Medicine today is generally based on a “one-size-fits-all” practice, and where targeted therapies are possible, it is impractical to scale.
The goal of ‘Expanding precision medicine’ is to provide the right treatment at the right time for every patient. Tailoring treatment starts with a highly-specific diagnosis without unwarranted variation. Based on data integrated from existing sources, adding genomics and radiomics enables a holistic understanding of the individual. These unique characteristics steer the personalization of treatment.
A precise understanding of a patient’s condition is the most effective approach to deliver outcomes favorable to all stakeholders.
"I think precision medicine means precisely diagnosing conditions, then integrating all relevant patient data and insights to guide care to the best outcomes. It is about providing the right treatment to the right patient at the right time."
Professor and Executive Director of Stanford Medicine X
"That idea that we are going to migrate over time to truly individualize diagnostic and therapeutic service to the patient would be quality, safety and convenience."
John D. Halamka
"A minimum of 30% and probably over 50% of all care delivery in the world is waste. This waste results from unwarranted variations within healthcare systems."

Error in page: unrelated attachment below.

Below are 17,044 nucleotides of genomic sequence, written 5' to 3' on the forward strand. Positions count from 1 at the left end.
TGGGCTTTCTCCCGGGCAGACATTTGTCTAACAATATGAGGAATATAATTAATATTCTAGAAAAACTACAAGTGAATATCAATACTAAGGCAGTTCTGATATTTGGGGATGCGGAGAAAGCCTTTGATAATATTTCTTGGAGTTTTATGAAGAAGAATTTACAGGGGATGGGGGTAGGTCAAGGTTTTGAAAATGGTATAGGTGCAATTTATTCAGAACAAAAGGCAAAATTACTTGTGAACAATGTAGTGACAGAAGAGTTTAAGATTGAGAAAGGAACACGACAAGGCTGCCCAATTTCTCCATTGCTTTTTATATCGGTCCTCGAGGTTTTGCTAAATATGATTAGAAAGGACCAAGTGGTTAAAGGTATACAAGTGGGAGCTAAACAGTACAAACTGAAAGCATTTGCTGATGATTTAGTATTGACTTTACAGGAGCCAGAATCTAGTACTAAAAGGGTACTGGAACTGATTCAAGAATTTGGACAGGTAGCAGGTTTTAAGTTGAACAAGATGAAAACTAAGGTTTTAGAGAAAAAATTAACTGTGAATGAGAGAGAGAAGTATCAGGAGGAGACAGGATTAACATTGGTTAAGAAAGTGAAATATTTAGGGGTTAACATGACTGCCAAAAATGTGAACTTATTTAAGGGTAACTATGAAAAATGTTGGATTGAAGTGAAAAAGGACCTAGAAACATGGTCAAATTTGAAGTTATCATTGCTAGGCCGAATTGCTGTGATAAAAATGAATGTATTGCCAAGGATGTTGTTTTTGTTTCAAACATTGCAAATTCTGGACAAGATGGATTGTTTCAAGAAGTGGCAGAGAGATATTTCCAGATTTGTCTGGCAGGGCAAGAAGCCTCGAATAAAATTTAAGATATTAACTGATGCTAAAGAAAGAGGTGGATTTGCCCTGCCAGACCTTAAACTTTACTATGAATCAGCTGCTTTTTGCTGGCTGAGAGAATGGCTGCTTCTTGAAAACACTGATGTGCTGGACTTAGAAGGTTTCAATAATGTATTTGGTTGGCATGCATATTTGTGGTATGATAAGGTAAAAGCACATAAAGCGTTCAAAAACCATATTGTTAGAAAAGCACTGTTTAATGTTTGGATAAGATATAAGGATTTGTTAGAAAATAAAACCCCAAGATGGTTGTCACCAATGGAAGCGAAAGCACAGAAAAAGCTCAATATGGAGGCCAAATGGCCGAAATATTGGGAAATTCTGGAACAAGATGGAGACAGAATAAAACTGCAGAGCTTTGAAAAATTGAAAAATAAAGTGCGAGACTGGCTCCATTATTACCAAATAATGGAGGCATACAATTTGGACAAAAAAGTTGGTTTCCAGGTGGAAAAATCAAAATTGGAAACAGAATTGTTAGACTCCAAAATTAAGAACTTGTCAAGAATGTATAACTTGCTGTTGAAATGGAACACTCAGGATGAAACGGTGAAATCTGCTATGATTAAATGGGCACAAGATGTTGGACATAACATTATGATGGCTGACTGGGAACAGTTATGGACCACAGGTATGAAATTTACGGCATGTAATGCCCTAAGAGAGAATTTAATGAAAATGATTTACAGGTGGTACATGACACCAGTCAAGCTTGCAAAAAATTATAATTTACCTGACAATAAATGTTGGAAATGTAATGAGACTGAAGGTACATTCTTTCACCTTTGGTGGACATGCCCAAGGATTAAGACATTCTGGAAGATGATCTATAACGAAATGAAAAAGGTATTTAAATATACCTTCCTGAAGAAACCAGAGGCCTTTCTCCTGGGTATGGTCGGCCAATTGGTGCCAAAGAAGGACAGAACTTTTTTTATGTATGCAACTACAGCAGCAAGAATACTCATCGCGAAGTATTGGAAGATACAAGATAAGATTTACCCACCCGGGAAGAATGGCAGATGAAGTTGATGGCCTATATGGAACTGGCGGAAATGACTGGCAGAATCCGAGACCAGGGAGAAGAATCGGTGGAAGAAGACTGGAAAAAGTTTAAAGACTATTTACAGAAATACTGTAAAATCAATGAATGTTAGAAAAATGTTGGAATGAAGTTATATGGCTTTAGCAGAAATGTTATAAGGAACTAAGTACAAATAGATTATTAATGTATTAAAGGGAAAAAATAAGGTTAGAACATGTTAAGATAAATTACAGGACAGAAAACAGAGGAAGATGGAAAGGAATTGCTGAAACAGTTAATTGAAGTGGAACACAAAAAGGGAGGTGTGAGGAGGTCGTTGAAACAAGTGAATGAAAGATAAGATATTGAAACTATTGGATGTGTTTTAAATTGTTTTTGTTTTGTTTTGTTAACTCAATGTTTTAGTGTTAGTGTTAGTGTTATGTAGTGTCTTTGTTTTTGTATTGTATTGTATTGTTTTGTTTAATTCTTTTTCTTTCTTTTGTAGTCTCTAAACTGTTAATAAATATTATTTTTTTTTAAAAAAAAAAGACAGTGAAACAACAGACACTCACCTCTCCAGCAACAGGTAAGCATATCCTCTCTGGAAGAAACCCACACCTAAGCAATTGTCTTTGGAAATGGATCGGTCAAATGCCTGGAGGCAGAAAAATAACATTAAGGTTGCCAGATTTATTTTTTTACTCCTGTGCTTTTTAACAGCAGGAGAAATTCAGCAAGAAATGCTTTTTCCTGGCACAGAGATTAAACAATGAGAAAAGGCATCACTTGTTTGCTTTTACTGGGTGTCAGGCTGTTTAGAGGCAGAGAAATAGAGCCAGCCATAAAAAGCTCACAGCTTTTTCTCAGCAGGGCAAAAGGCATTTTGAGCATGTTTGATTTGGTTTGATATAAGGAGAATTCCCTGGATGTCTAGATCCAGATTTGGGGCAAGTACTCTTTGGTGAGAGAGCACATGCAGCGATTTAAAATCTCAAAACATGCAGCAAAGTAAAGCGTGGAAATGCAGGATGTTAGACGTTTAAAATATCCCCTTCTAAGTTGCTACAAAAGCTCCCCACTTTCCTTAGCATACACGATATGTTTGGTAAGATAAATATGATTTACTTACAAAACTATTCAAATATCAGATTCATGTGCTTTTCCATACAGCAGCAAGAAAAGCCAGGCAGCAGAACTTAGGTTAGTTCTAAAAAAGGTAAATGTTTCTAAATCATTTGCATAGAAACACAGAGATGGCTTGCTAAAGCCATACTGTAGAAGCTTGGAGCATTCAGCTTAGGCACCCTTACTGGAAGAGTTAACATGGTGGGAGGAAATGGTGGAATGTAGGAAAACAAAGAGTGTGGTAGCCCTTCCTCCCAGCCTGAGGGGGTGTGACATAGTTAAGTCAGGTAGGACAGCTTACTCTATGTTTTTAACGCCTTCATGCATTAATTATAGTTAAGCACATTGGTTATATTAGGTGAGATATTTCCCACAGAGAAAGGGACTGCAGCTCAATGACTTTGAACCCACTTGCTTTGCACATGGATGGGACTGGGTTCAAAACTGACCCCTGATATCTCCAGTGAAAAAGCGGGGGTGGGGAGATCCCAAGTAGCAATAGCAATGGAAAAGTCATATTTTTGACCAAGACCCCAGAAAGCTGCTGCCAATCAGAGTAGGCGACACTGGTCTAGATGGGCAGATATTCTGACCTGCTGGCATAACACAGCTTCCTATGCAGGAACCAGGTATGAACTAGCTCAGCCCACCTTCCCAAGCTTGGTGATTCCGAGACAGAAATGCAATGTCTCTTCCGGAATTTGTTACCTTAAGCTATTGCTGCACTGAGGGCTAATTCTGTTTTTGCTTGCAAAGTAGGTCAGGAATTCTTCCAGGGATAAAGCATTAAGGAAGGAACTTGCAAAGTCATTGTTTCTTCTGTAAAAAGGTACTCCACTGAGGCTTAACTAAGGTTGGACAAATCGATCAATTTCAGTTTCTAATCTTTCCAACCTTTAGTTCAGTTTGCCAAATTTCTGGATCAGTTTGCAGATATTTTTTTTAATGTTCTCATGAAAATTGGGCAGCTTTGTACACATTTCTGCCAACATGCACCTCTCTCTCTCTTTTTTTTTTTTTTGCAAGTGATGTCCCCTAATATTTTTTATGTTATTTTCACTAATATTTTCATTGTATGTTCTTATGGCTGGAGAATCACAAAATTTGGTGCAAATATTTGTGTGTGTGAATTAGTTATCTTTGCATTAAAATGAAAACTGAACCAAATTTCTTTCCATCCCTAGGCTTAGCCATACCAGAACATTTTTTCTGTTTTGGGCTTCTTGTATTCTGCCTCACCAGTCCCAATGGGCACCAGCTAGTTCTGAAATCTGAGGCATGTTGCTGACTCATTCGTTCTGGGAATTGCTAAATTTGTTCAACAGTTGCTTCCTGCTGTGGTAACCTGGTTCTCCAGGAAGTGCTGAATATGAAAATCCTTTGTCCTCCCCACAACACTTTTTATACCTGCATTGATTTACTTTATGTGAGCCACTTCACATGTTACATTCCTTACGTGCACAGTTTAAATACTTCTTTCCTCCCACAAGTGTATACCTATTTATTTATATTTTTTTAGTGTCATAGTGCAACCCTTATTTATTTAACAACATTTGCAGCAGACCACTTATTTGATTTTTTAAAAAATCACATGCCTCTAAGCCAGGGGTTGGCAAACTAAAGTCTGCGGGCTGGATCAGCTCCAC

Professor for Public Health and Medicine
"Three approaches – standardization, personalization, and the better use of digital data – can be more effectively deployed throughout the healthcare system."
"I think, that it is finally time that we start to study what practices in medicine actually make a difference for patients - and that is what big data and data analytics gets you today."
Healthcare providers around the world can unlock the power of precision medicine for better care and lower cost. Harvard Business Review Analytics Services (HBR) published a whitepaper for executives and leaders in healthcare on how to expand precision medicine and scale it up to an organizational level.